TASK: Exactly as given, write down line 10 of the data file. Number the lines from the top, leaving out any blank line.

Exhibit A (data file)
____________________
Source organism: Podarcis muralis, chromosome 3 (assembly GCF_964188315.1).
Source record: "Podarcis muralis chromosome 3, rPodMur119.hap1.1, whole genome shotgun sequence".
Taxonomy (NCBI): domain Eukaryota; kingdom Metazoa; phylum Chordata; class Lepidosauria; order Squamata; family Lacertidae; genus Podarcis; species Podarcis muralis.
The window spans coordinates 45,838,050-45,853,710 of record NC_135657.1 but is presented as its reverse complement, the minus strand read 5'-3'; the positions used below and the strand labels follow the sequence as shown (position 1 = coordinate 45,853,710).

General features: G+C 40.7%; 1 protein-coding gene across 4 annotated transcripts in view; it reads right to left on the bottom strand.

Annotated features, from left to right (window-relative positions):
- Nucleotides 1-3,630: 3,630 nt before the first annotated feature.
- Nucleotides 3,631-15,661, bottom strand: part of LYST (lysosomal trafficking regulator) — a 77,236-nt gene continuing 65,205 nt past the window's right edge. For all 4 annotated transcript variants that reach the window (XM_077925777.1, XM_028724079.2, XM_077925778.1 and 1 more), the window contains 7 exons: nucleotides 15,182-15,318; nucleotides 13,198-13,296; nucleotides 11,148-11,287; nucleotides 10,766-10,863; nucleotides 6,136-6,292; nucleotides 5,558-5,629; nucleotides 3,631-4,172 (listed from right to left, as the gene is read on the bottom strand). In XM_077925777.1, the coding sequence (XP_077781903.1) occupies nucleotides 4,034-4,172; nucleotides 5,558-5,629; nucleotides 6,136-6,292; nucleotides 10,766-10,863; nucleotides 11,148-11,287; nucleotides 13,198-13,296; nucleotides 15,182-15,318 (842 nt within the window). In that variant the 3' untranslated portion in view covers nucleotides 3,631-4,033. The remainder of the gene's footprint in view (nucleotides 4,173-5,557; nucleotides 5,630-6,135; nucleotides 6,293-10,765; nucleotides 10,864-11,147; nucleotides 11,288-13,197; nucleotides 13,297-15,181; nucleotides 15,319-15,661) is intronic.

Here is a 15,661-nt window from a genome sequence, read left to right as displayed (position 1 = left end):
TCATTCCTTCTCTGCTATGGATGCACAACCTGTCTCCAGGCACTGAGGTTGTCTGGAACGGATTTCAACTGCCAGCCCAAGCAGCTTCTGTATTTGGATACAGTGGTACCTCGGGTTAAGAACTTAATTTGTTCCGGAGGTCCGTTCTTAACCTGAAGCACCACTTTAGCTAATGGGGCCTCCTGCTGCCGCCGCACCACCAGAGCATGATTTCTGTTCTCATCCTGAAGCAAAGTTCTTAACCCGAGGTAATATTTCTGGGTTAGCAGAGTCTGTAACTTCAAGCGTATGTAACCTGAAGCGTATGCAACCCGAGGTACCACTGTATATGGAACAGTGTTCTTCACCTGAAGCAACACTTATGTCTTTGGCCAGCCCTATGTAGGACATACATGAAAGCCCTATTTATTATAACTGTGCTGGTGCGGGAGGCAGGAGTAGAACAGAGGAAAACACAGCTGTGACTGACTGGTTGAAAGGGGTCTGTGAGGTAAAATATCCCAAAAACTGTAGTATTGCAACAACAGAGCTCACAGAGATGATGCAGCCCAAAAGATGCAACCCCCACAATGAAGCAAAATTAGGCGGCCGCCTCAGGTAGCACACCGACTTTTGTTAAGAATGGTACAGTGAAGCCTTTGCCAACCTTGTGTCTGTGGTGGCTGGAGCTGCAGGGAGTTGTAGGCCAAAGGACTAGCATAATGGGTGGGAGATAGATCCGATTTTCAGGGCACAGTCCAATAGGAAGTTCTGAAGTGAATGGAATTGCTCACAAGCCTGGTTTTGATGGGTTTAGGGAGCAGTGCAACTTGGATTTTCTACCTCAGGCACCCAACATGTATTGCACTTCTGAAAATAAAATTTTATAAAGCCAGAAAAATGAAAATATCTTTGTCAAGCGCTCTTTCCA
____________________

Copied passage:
TCATTCCTTCTCTGCTATGGATGCACAACCTGTCTCCAGGCACTGAGGTTGTCTGGAACGGATTTCAACTGCCAGCCCAAGCAGCTTCTGTATTTGGATACAGTGGTACCTCGGGTTAAGAACTTAATTTGTTCCGGAGGTCCGTTCTTAACCTGAAGCACCACTTTAGCTAATGGGGCCTCCTGCTGCCGCCGCACCACCAGAGCATGATTTCTGTTCTCATCCTGAAGCAAAGTTCTTAACCCGAGGTAATATTTCTGGGTTAGCAGAGTCTGTAACTTCAAGCGTATGTAACCTGAAGCGTATGCAACCCGAGGTACCACTGTATATGGAACAGTGTTCTTCACCTGAAGCAACACTTATGTCTTTGGCCAGCCCTATGTAGGACATACATGAAAGCCCTATTTATTATAACTGTGCTGGTGCGGGAGGCAGGAGTAGAACAGAGGAAAACACAGCTGTGACTGACTGGTTGAAAGGGGTCTGTGAGGTAAAATATCCCAAAAACTGTAGTATTGCAACAACAGAGCTCACAGAGATGATGCAGCCCAAAAGATGCAACCCCCACAATGAAGCAAAATTAGGCGGCCGCCTCAGGTAGCACACCGACTTTTGTTAAGAATGGTACAGTGAAGCCTTTGCCAACCTTGTGTCTGTGGTGGCTGGAGCTGCAGGGAGTTGTAGGCCAAAGGACTAGCATAATGGGTGGGAGATAGATCCGATTTTCAGGGCACAGTCCAATAGGAAGTTCTGAAGTGAATGGAATTGCTCACAAGCCTGGTTTTGATGGGTTTAGGGAGCAGTGCAACTTGGATTTTCTACCTCAGGCACCCAACATGTATTGCACTTCTGAAAATAAAATTTTATAAAGCCAGAAAAATGAAAATATCTTTGTCAAGCGCTCTTTCCA